5 Things You Didn’t Know About The Trade Mark Registration Process in Australia

Registering a trade mark is arguably one of the most important things to do when starting a new business or launching a new product or service.  And if you’re considering buying a business, the issue of trade mark registration should be a priority during your due diligence investigations.

In many instances, trade mark registration is a fairly straightforward process and you can manage it yourself or engage the services of a professional trade marks attorney.  However, if you do choose the DIY route, it’s important to remember that a wrong, hasty, or ill-considered move can be extremely costly and it’s not always possible to dial back and rectify a mistake or omission.

You’ll find more information on why your business needs to register a trade mark here. 

Important Things to Know About Trade Mark Registration

This article covers five things you may not have known about the trade mark registration process.

  1. Correctly Naming the Person/Entity Which Owns the Trade Mark Is Vital

It is surprising how often mistakes are made in naming the correct legal owner of the trade mark.  Attention to detail is crucial in every stage of the application process, and not having a solid understanding about who should be named as the legal owner can have serious consequences.

  1. New Names Must Be Adopted Honestly

The word ‘honest’ doesn’t necessarily imply that if there is a conflict with a new name, a person has acted dishonestly.  It means that all steps must be taken to ascertain that a proposed trade mark is valid and that it won’t infringe anyone else’s rights. This applies when selecting a new business name, product name or ‘brand’ for a service so it is important to conduct trade mark searches before promoting any new names.

Honest and concurrent use of a trade mark may be considered by IP Australia in the event of a conflict.  This is when two separate entities have been using an identical or very similar trade mark for similar or related goods or services in good faith over a period of time without realising that the other existed.  It can be used to appeal against IP Australia’s refusal of a trade mark application.  Compelling evidence of ‘honest and concurrent’ use will need to be provided to support the application. If an applicant cannot establish proper honest adoption of the mark, the application can fall over without even considering the period of concurrent use.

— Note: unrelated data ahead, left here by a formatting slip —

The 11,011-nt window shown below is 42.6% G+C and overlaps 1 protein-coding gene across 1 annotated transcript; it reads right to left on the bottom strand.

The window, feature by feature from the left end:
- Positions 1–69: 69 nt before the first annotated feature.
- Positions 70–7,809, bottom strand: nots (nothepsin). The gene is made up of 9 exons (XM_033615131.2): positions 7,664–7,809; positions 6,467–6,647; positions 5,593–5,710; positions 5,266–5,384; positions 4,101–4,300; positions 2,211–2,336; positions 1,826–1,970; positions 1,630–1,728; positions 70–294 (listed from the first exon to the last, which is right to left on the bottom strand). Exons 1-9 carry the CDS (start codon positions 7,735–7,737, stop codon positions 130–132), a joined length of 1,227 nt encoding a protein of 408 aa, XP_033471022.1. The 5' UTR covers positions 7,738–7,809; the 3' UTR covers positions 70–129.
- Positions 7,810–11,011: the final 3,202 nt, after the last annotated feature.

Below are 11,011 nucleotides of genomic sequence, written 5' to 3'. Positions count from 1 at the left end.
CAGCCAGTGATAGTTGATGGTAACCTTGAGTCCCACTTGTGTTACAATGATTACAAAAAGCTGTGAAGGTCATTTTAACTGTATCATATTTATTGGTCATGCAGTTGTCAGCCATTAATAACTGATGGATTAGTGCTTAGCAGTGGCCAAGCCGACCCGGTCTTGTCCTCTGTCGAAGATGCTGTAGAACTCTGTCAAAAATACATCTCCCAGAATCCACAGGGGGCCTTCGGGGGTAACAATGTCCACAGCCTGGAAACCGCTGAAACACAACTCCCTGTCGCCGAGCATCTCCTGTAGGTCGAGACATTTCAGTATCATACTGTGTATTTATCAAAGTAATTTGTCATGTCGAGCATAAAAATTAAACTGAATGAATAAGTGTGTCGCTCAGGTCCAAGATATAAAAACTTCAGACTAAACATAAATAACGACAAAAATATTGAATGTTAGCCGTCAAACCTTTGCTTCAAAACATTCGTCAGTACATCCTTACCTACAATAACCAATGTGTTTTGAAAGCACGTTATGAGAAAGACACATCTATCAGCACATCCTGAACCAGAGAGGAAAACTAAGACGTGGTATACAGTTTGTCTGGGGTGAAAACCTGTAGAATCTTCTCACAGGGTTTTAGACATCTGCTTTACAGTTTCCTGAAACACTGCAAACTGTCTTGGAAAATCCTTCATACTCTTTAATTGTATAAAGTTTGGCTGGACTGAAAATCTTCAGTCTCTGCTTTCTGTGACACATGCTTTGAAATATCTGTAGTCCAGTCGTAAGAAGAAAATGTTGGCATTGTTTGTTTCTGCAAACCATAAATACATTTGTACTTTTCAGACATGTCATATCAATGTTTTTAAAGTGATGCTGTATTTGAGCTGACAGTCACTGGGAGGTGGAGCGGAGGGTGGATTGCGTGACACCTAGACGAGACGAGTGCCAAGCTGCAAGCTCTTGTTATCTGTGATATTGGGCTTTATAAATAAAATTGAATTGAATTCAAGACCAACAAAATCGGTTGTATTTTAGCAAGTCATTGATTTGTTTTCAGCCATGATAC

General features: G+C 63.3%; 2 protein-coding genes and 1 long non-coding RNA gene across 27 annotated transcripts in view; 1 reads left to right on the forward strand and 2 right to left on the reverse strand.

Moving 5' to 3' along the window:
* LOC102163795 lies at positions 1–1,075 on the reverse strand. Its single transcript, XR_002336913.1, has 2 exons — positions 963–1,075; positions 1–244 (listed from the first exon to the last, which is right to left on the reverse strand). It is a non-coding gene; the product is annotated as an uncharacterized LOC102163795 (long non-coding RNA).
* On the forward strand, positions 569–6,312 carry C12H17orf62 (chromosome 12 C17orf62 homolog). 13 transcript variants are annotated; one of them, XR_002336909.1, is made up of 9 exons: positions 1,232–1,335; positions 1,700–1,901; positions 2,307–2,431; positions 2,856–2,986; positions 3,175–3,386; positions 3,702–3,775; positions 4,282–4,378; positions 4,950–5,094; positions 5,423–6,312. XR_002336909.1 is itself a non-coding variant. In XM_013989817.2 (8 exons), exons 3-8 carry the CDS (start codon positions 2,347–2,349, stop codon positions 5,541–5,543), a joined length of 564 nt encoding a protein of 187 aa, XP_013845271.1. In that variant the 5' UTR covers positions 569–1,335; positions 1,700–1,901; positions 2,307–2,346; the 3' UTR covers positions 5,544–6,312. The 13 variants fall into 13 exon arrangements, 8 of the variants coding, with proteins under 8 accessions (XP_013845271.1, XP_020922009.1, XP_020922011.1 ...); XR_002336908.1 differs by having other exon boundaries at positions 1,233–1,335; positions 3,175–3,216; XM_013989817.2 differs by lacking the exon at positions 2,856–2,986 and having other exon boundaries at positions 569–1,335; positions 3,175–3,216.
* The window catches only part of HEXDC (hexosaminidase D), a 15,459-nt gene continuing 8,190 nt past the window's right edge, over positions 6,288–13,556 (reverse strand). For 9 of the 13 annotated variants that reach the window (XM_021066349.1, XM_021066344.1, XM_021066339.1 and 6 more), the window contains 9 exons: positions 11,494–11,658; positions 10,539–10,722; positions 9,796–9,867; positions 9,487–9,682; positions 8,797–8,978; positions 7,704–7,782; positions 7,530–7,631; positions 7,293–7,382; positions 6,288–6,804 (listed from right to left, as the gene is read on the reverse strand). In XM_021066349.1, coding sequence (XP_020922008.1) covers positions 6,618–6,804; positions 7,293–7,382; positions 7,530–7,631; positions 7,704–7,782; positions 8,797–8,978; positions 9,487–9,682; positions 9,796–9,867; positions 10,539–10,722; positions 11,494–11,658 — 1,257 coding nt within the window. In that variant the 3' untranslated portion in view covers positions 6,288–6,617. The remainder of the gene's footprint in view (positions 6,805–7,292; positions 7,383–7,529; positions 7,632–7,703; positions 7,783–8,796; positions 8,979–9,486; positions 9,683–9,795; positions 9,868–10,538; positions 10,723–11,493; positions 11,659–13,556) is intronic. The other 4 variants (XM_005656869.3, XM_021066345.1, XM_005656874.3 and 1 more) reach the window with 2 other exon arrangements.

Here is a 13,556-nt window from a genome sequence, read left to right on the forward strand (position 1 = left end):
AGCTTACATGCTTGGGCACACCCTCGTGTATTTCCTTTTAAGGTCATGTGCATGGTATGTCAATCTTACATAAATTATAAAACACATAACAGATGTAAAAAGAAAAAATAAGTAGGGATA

1. Trade Mark Registration Takes Time

It can come as a shock to some people that the trade mark registration process can be lengthy.  A straightforward application in Australia takes a minimum 7.5 months.

  1. The Nominated Class/Classes of Goods/Services Cannot Be Expanded Once the Trade Mark Application Has Been Filed

Once you’ve filed a trademark application, you cannot add additional classes to it (nor can you expand the list of goods or services in an existing class) and should you require trade mark protection for additional products or services, you will need to file a separate application. This is because, adding a class of goods or services (or expanding the original scope as filed) alters the scope of your trade mark protection and may disadvantage others that have earlier trade marks for those additional goods/services.

  1. Trade Marks Become Vulnerable to Removal When Unused

Trade mark registration is a ‘use it or lose it’ scenario.  A lot of trade mark owners don’t realise that their asset isn’t protected in perpetuity even if it is not being used.  Should a trade mark not be used for three consecutive years by the registered owner or authorised user, a third party can make a non-use application to IP Australia to have it removed from the official Trade Marks Register. Depending on the precise date of filing or registration will determine when the relevant three year period begins and ends.